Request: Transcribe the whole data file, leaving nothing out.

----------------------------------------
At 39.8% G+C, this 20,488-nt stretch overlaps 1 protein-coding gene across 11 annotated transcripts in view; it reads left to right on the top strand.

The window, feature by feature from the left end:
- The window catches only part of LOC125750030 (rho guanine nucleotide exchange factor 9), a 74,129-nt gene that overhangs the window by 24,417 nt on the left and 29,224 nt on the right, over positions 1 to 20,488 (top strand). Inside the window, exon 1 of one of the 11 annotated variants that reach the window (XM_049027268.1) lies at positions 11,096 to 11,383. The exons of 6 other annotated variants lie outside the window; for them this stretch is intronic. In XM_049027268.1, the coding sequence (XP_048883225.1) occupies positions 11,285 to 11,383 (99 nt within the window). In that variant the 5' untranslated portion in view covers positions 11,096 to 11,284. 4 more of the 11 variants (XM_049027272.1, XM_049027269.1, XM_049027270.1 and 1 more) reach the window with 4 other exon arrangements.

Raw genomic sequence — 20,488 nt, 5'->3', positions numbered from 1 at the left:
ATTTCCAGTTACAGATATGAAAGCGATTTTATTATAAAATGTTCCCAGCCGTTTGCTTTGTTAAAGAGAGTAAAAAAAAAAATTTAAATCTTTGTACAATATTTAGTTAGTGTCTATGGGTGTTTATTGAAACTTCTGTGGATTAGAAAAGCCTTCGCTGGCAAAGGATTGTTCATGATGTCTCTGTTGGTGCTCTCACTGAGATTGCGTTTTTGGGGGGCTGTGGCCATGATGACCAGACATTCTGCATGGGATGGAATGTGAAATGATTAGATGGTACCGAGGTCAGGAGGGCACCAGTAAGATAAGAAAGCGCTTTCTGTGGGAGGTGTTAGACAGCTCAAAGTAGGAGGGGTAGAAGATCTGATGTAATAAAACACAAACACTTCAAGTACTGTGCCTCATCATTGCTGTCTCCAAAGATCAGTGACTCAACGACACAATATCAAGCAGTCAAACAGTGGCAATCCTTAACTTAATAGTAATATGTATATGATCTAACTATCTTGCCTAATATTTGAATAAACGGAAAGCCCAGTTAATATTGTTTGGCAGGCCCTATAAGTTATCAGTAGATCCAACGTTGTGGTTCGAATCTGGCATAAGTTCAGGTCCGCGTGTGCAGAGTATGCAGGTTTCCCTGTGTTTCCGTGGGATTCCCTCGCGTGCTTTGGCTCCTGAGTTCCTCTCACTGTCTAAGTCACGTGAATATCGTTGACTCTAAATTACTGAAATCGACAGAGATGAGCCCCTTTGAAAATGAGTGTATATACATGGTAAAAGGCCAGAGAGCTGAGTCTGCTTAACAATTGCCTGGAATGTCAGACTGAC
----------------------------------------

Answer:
At 39.8% G+C, this 20,488-nt stretch overlaps 1 protein-coding gene across 11 annotated transcripts in view; it reads left to right on the top strand.

The window, feature by feature from the left end:
- The window catches only part of LOC125750030 (rho guanine nucleotide exchange factor 9), a 74,129-nt gene that overhangs the window by 24,417 nt on the left and 29,224 nt on the right, over positions 1 to 20,488 (top strand). Inside the window, exon 1 of one of the 11 annotated variants that reach the window (XM_049027268.1) lies at positions 11,096 to 11,383. The exons of 6 other annotated variants lie outside the window; for them this stretch is intronic. In XM_049027268.1, the coding sequence (XP_048883225.1) occupies positions 11,285 to 11,383 (99 nt within the window). In that variant the 5' untranslated portion in view covers positions 11,096 to 11,284. 4 more of the 11 variants (XM_049027272.1, XM_049027269.1, XM_049027270.1 and 1 more) reach the window with 4 other exon arrangements.

Raw genomic sequence — 20,488 nt, 5'->3', positions numbered from 1 at the left:
ATTTCCAGTTACAGATATGAAAGCGATTTTATTATAAAATGTTCCCAGCCGTTTGCTTTGTTAAAGAGAGTAAAAAAAAAAATTTAAATCTTTGTACAATATTTAGTTAGTGTCTATGGGTGTTTATTGAAACTTCTGTGGATTAGAAAAGCCTTCGCTGGCAAAGGATTGTTCATGATGTCTCTGTTGGTGCTCTCACTGAGATTGCGTTTTTGGGGGGCTGTGGCCATGATGACCAGACATTCTGCATGGGATGGAATGTGAAATGATTAGATGGTACCGAGGTCAGGAGGGCACCAGTAAGATAAGAAAGCGCTTTCTGTGGGAGGTGTTAGACAGCTCAAAGTAGGAGGGGTAGAAGATCTGATGTAATAAAACACAAACACTTCAAGTACTGTGCCTCATCATTGCTGTCTCCAAAGATCAGTGACTCAACGACACAATATCAAGCAGTCAAACAGTGGCAATCCTTAACTTAATAGTAATATGTATATGATCTAACTATCTTGCCTAATATTTGAATAAACGGAAAGCCCAGTTAATATTGTTTGGCAGGCCCTATAAGTTATCAGTAGATCCAACGTTGTGGTTCGAATCTGGCATAAGTTCAGGTCCGCGTGTGCAGAGTATGCAGGTTTCCCTGTGTTTCCGTGGGATTCCCTCGCGTGCTTTGGCTCCTGAGTTCCTCTCACTGTCTAAGTCACGTGAATATCGTTGACTCTAAATTACTGAAATCGACAGAGATGAGCCCCTTTGAAAATGAGTGTATATACATGGTAAAAGGCCAGAGAGCTGAGTCTGCTTAACAATTGCCTGGAATGTCAGACTGAC